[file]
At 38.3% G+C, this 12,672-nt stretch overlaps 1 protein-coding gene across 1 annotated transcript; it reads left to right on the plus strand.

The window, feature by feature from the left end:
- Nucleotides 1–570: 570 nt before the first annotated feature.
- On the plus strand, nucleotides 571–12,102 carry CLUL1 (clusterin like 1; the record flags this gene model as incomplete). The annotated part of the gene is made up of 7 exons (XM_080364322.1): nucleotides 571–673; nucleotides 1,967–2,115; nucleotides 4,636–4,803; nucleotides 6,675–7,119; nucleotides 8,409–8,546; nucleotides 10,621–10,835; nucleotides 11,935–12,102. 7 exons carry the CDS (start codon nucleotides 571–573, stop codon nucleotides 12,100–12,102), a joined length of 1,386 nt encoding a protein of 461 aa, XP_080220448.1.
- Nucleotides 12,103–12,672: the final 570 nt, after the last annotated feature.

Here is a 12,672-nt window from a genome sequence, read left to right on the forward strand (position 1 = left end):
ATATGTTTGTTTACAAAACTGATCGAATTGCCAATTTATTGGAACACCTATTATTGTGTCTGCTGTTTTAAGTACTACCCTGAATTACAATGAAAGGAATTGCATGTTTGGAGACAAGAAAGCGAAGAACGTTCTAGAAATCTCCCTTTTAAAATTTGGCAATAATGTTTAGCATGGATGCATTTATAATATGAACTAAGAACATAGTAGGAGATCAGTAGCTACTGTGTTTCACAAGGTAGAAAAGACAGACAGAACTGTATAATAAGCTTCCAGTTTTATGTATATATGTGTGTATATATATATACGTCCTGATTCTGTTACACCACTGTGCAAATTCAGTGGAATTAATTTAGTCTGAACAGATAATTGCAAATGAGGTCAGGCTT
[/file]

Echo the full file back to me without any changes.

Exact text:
At 38.3% G+C, this 12,672-nt stretch overlaps 1 protein-coding gene across 1 annotated transcript; it reads left to right on the plus strand.

The window, feature by feature from the left end:
- Nucleotides 1–570: 570 nt before the first annotated feature.
- On the plus strand, nucleotides 571–12,102 carry CLUL1 (clusterin like 1; the record flags this gene model as incomplete). The annotated part of the gene is made up of 7 exons (XM_080364322.1): nucleotides 571–673; nucleotides 1,967–2,115; nucleotides 4,636–4,803; nucleotides 6,675–7,119; nucleotides 8,409–8,546; nucleotides 10,621–10,835; nucleotides 11,935–12,102. 7 exons carry the CDS (start codon nucleotides 571–573, stop codon nucleotides 12,100–12,102), a joined length of 1,386 nt encoding a protein of 461 aa, XP_080220448.1.
- Nucleotides 12,103–12,672: the final 570 nt, after the last annotated feature.

Here is a 12,672-nt window from a genome sequence, read left to right on the forward strand (position 1 = left end):
ATATGTTTGTTTACAAAACTGATCGAATTGCCAATTTATTGGAACACCTATTATTGTGTCTGCTGTTTTAAGTACTACCCTGAATTACAATGAAAGGAATTGCATGTTTGGAGACAAGAAAGCGAAGAACGTTCTAGAAATCTCCCTTTTAAAATTTGGCAATAATGTTTAGCATGGATGCATTTATAATATGAACTAAGAACATAGTAGGAGATCAGTAGCTACTGTGTTTCACAAGGTAGAAAAGACAGACAGAACTGTATAATAAGCTTCCAGTTTTATGTATATATGTGTGTATATATATATACGTCCTGATTCTGTTACACCACTGTGCAAATTCAGTGGAATTAATTTAGTCTGAACAGATAATTGCAAATGAGGTCAGGCTT